— The Cambridge Economic History of India: c.1200-c.1750, [25]



Alauddin died in January 1316, of oedema. It is believed that his lieutenant Malik Naib hastened his death. His tomb and madrasa dedicated to him, exists at the back of Qutb complex, Mehrauli, in Delhi [26]

See also[edit]


  1. ^
  2. ^ a b "Khalji Dynasty". Encyclopædia Britannica. Retrieved 2010-08-23. this dynasty, like the previous Slave dynasty, was of [Khilgi/Ghilzai] origin, though the Khiljī tribe had long been settled in what is now Afghanistan ... With the title of ʿAlāʾ al-Dīn Khaljī,He was the first Afghan Sultan of Delhi who separated religion from politics. He proclaimed- "KINGSHIP KNOWS NO KINSHIP." He was the first sultan to have permanent army-paid soldiers in cash, imported horses, detailed description of each soldier(CHEHRA) and each horse (DAGH) wqas kept but Aryan was more powerful than him BOTH AMIR KHUSRAU and MIR HASAN DEHLVI enjoyed his patronage. Jūnā Khan reigned for 20 years.  line feed character in |quote= at position 525 (help)
  3. ^ Sultan Alauddin Khilji The Muntakhabu-’rūkh by Al-Badāoni (16th century historian), Packard Humanities Institute
  4. ^ History & Civics 7 (Col. Ed.) By Consulting Editors - Behula Khan, Subhadra Sen Gupta & Monisha Mukundan, SJ Mitchell, p36.
  5. ^ "From kidnapped, castrated boys to men with deformed genitals, eunuchs get legal acceptance in India". Retrieved 2015-02-07. Ziauddin Barani, a commentator on Alauddin’s reign, said in reference to the last years of the Sultan’s life, “In those four or five years when the Sultan was losing his memory and his senses, he had fallen deeply and madly in love with the Malik Naib. He had entrusted the responsibility of the government and the control of the servants to this useless, ungrateful, ingratiate, sodomite”.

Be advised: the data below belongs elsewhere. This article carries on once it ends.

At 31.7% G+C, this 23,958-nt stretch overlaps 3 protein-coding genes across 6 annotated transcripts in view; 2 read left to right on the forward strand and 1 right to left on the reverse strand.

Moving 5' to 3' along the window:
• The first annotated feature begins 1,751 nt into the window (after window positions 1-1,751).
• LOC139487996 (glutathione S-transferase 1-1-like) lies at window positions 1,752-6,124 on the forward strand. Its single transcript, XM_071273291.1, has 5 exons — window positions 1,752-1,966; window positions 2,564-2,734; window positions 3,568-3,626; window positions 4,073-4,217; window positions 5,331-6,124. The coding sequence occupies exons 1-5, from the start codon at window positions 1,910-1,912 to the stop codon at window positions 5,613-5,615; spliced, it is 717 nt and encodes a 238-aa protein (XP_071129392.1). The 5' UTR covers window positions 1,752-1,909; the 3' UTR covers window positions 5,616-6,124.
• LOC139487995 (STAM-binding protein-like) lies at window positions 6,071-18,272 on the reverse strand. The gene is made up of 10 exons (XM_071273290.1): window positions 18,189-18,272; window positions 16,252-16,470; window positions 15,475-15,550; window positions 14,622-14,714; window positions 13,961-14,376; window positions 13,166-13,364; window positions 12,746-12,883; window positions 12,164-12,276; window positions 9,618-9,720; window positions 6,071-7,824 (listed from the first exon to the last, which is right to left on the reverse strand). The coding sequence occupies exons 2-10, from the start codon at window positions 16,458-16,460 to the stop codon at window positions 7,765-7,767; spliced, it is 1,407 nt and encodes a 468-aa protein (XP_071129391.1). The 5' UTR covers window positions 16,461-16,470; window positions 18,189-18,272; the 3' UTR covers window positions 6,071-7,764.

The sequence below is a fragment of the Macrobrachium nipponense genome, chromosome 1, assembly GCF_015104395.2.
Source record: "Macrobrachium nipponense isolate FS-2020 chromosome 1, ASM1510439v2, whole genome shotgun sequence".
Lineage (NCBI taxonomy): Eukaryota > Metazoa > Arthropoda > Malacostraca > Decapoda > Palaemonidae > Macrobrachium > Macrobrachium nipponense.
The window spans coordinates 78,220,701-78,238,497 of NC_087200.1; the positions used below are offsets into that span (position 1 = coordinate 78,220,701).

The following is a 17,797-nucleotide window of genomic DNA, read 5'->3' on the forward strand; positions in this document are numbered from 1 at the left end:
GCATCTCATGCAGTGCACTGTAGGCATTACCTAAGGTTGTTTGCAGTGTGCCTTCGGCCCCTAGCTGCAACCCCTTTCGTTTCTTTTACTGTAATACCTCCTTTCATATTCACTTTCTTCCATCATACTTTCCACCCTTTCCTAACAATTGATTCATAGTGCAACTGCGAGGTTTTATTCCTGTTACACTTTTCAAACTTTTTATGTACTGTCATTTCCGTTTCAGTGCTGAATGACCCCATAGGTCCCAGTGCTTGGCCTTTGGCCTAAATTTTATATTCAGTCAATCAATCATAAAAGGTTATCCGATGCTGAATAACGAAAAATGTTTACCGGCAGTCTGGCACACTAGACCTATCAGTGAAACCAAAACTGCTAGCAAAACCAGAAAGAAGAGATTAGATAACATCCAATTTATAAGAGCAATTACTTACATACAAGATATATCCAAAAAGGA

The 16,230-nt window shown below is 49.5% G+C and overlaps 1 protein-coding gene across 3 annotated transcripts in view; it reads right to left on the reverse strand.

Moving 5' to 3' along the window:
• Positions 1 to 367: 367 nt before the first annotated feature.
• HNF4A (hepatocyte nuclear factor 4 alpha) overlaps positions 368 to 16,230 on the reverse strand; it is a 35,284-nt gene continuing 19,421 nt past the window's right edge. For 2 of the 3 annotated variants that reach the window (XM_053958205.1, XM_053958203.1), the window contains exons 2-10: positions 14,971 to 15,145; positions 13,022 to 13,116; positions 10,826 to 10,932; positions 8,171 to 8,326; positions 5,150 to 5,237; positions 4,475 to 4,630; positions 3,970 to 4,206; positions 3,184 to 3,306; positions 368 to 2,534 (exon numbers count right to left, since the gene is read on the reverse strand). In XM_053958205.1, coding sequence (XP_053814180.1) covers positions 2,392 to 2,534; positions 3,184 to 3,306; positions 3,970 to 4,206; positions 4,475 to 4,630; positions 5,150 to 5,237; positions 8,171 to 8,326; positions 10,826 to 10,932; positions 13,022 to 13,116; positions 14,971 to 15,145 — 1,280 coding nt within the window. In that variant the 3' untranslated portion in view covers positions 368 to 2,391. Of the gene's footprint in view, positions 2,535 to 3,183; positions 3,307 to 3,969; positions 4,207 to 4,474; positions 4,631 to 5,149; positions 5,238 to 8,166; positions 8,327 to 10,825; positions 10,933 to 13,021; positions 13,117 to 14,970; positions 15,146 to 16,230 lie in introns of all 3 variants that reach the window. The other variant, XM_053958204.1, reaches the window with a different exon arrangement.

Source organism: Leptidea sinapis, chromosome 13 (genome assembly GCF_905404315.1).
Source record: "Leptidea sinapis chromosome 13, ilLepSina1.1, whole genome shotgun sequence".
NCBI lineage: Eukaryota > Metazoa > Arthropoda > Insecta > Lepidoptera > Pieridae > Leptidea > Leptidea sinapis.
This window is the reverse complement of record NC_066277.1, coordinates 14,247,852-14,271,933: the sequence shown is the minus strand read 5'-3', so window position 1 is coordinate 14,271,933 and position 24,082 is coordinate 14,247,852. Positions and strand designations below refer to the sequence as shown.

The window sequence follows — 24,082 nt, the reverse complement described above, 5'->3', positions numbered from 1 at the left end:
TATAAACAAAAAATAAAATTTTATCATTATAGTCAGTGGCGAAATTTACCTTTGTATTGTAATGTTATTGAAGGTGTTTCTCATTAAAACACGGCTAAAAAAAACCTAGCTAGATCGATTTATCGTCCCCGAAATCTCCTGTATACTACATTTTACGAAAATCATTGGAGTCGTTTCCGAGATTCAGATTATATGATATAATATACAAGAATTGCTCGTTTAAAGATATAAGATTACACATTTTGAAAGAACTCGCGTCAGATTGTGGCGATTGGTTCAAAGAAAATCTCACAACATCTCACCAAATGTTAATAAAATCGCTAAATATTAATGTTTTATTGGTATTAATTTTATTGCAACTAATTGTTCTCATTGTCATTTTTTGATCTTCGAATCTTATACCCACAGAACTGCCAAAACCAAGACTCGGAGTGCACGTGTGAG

6. ^ Padmavat The Imperial Gazetteer of India, 1909, v. 2, p. 430.
  7. ^ a b Mikaberidze, Alexander (2011). Conflict and Conquest in the Islamic World: A Historical Encyclopedia: A Historical Encyclopedia. ABC-CLIO. p. 62. ISBN 1-5988-4337-0. Retrieved 2013-06-13. 
  8. ^ The state at war in South Asia By Pradeep Barua, pg. 29
  9. ^ "How the Mohammedan Armies Invaded India". 
  10. ^ Jackson, Peter (2003). The Delhi Sultanate: A Political and Military History (Reprinted ed.). Cambridge University Press. p. 56. ISBN 978-0-52154-329-3. 
  11. ^ a b c d e Sen, Sailendra (2013). A Textbook of Medieval Indian History. Primus Books. p. 84. ISBN 978-9-38060-734-4. 
  12. ^ Ancient Indian History and Civilization by Sailendra Nath Sen p.418
  13. ^ The Political Economy of Craft Production: Crafting Empire in South India by Carla M. Sinopoli p.76
  14. ^ Texas 2001, p. 153.
  15. ^ Puri & Das 2003, p. 41.
  16. ^ A Comprehensive History of India: Comprehensive history of medieval India by B.N. Puri, M.N. Das p.42
  17. ^ A military history of medieval India by Gurcharn Singh Sandhu p.236
  18. ^ Vincent A Smith, The Oxford History of India: From the Earliest Times to the End of 1911, p. 217, at Google Books, Chapter 2, pp 231-235, Oxford University Press
  19. ^ The Life and Works of Sultan Alauddin Khalji- By Ghulam Sarwar Khan Niazi
  20. ^ Chandra, pp 76-79
  21. ^ Chandra, pp 76-77
  22. ^ Chandra, pp 78-80
  23. ^ Chandra, p 80
  24. ^ Chandra, pp 81-22
  25. ^ Tapan Raychaudhuri, Irfan Habib and Dharma Kumar (1982), The Cambridge Economic History of India: c.1200-c.1750, Cambridge University Press, pp. 62-63, ISBN 978-0-521-22692-9
  26. ^ Qutb Complex: Ala al Din Khalji Madrasa


External links[edit]

Regnal titles
Preceded by
Jalal ud din Firuz Khilji
Sultan of Delhi
(Khilji dynasty)

Succeeded by
Qutb ud din Mubarak Shah